The Licensed Animal Trainers Association (LATA), the Commercial Producers Association of South Africa (CPA) and the South African Association of Stills Producers (SAASP) welcome the judgement handed down by the Constitutional Court on Thursday which upheld an order of constitutional invalidity in the Performing Animals Protection Act.
LATA was admitted as an intervening party in the case, with the CPA & SAASP who were represented as “friends of the court” – together they motivated for the processing of licenses issued to animal handlers to remain with the Magistrate’s Court, this was done primarily to prevent the NSPCA from involving itself in the process given its well documented bias against the use of animals in the entertainment and film industries.
The judgement found that although it is unconstitutional for magistrates to issue PAPA licenses, the North Gauteng High Court erred in its decision to refer the defect to the Department of Agriculture, Forestry & Fisheries to rectify, rather than to Parliament. The Constitutional Court also found that the High Court’s decision to form an interim committee comprising of members of the Department of Agriculture, the NSPCA and the SAVC to assess applications for licenses for animal handlers “do not appear to have been justified or to have had a proper basis”.
The judgement continues that “even though the High Court should not have made these orders it will not be necessary to set them aside because, upon the handing down of the judgement, their operation comes to an end since they were meant to govern the position pending the judgement of this court.” The Court ruled that the best course of action would be to suspend the declaration of invalidity for a period of 18 months to give Parliament the opportunity to cure the deficiency. Until this is achieved the function of issuing licenses will revert to the magistrate’s court.
LATA, the CPA and SAASP welcome these recommendations as they effectively put an end to the interim licensing committee and the NSPCA’s meddling in the process which, by its own admission when presenting its case to the Constitutional Court in March, is undesirable given its inherent bias and documented opposition to the involvement of animals in film and entertainment industries.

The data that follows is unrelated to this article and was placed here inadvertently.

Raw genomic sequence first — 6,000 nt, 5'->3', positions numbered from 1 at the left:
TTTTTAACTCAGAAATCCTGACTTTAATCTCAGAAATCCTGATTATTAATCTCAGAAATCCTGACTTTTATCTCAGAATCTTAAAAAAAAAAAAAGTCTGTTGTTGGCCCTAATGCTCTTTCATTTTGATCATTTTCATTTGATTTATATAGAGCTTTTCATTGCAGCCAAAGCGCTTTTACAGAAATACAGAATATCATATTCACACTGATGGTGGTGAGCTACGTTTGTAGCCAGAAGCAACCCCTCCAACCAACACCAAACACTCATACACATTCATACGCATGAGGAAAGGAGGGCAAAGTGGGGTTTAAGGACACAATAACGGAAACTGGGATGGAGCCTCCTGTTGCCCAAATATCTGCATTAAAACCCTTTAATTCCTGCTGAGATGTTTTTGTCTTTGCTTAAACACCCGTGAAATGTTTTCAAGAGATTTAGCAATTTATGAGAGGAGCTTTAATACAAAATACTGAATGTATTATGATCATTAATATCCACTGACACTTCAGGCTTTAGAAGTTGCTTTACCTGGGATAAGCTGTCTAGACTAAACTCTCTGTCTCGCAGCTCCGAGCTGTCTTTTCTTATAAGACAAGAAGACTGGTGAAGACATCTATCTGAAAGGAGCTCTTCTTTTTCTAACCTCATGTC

The three organizations questioned in their representations to the Court how the NSPCA could possibly make an objective recommendation under these circumstances and their concerns have proved to be well founded with the interim licensing committee dragging its heels for months on end and including in PAPA licenses bizarre terms and conditions which have no basis in law. Says Bobby Amm, Executive Officer of the CPA “it was clear to us from the very start that this case was not about rectifying a legal defect in the Performing Animals Protection Act, it was about the NSPCA finding a way to take control of the licensing process thereby preventing animal handlers from obtaining permits and making it impossible for them to operate their businesses. This would have had a very detrimental effect on their industry and ours as we would no longer be able to make films or television commercials featuring animals which would be a great pity and also cause irreparable financial damage to our business.”
LATA spokesman Jim Stockley noted that “LATA welcomes the judgement as it ends months of confusion and sets a time limit on rectifying the defects in the Act. He added that LATA looks forward to working with Government to find solutions so that the 70 animal trainers and 30 companies LATA represents can have security of employment, something they have not enjoyed whilst the NSPCA was part of the licensing process”.
According to Rudi Riek, Chairperson of SAASP, “the judgement is welcomed as it ensures that professional animal handlers can continue to provide animals for all forms of print media for the next 18 months without the interference of a clearly biased NSPCA which clearly has more of a political agenda rather than concern for the welfare of the animals. Says Riek “we hope that in the following months a workable solution can be found in which the rights of the animal handlers to earn a living as well as the welfare of the animals can be taken into account”
The three organizations look forward to an inclusive and transparent process in the drafting of new legislation and hope to see an appropriate and accountable authority replacing magistrates once the Constitutional defect has been remedied.
ISSUED BY THE LICENSED ANIMAL TRAINERS ASSOCIATION, THE SOUTH AFRICAN ASSOCIATION OF STILLS PRODUCERS AND THE COMMERCIAL PRODUCERS ASSOCIATION OF SOUTH AFRICA
FOR MORE INFORMATION, PLEASE CONTACT:
SAASP: RUDI RIEK – email@example.com